Cover Classics takes a closer look at all-cover albums of the past, their genesis, and their legacy.
Wikipedia reports that Imaginary Records, an indie label founded 1985 in Manchester, England, specialized in indie rock and post-punk. What it really specialized in, though, was tribute albums. Roughly a third of their album catalog saluted other artists. These ranged from the usual suspects (Dylan, the Stones) to decidedly unusual ones (Captain Beefheart, Syd Barrett).
In 1992, they released Brittle Days: A Tribute to Nick Drake. This was at a time when Drake was still more a cult favorite than a favorite. Anyone who bought the album was as likely to be being introduced to Drake as to the artists singing his songs therein. These artists were themselves destined to remain cult favorites; no future jackpots here like there were on Imaginary Records’ first Velvet Underground tribute. Instead, devotees expressed their devotion to other devotees, resulting in an album that was quiet, reverent, and more than a little haunting.
Now that Drake’s songs are better known than they were when Brittle Days was released, it’s interesting to hear the way the now-familiar tunes were reworked. As with most tribute albums, some are reworked better than others, but these five can be considered the cream of this crop.
The Changelings – River Man (Nick Drake cover)
Brittle Days kicks off with “River Man” by the Changelings, who give the song a cool Middle Eastern vibe. Curiously, I can’t find anything else about the Changelings – there’s a band on Bandcamp with their sound, but they say they formed in 1995, three years after this album. They don’t turn up in any Imaginary Records discographies, either, at least not beyond this track. Changelings, if you’re reading this, call your mother, she’s so worried about you.
Clive Gregson – Northern Sky (Nick Drake cover)
“I cannot figure out the guitar tunings, I don’t know what the guitar’s tuned to ninety-nine percent of the time,” Clive Gregson told Drake biographer Patrick Humphries. “The chords, the fingerings, the way his voice sounds that good, it’s so dry. It’s a complete mystery. But at the end of the day, it’s just a bloke playing the guitar and singing. But it doesn’t sound like anything else I’ve ever heard.” None of Gregson’s puzzlement comes through in his cover of “Northern Sky”. Indeed, he sounds more like he’s been slipped the solution to the mystery.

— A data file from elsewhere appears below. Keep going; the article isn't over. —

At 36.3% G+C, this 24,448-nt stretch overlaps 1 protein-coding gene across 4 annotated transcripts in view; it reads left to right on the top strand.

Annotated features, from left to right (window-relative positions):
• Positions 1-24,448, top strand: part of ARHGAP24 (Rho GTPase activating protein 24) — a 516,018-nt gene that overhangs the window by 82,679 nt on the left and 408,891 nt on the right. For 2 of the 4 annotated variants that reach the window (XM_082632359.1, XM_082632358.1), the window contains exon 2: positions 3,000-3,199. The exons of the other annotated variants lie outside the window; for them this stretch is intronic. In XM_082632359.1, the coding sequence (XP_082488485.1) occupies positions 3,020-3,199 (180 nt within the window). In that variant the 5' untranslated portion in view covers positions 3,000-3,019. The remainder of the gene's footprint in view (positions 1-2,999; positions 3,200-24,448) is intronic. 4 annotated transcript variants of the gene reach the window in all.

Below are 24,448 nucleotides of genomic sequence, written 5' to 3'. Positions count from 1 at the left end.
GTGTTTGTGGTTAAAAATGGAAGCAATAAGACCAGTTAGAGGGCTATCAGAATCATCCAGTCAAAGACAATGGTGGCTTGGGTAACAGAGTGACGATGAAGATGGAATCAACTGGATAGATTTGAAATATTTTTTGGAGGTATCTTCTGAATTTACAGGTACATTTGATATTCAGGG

The Walkabouts – Cello Song (Nick Drake cover)
The Walkabouts gave a decidedly American spin to “Cello Song,” slowing it down and taking away the original’s percolating congas. What they don’t do is get rid of the song’s melancholia. Instead, they find a different strain of it, and it’s just as affecting to the listener in its own dried way.
Loop – Pink Moon (Nick Drake cover)
Loop was a noisy guitar band that got a lot of comparisons to the Velvet Underground and the Stooges. So it’s quite a surprise when they come to “Pink Moon” with such deferential respect. They embrace the song’s hush, covering it like a blanket covers a sleeping infant.
Scott T. Appel – From the Morning (Nick Drake cover)
Scott Appel’s the only artist to contribute two songs to Brittle Days. It was a toss of the coin to choose which one to feature here. “Hazy Jane” is just as good a showcase for Appel’s deep-seated understanding of Drake’s guitar playing. Still, “From the Morning” was the perfect measure of hope with which to end the Pink Moon album, and it marks the perfect close to this brief taste from this fine tribute.
The entire Brittle Days album can be played on YouTube.
One final thing of note.
The English experimental band No-Man contributed a cover of Road to this release.
Oddly enough it was the band’s second Nick Drake cover behind a version of Pink Moon that wouldn’t be released until the following year on an “Odds and Ends” compilation called Speak.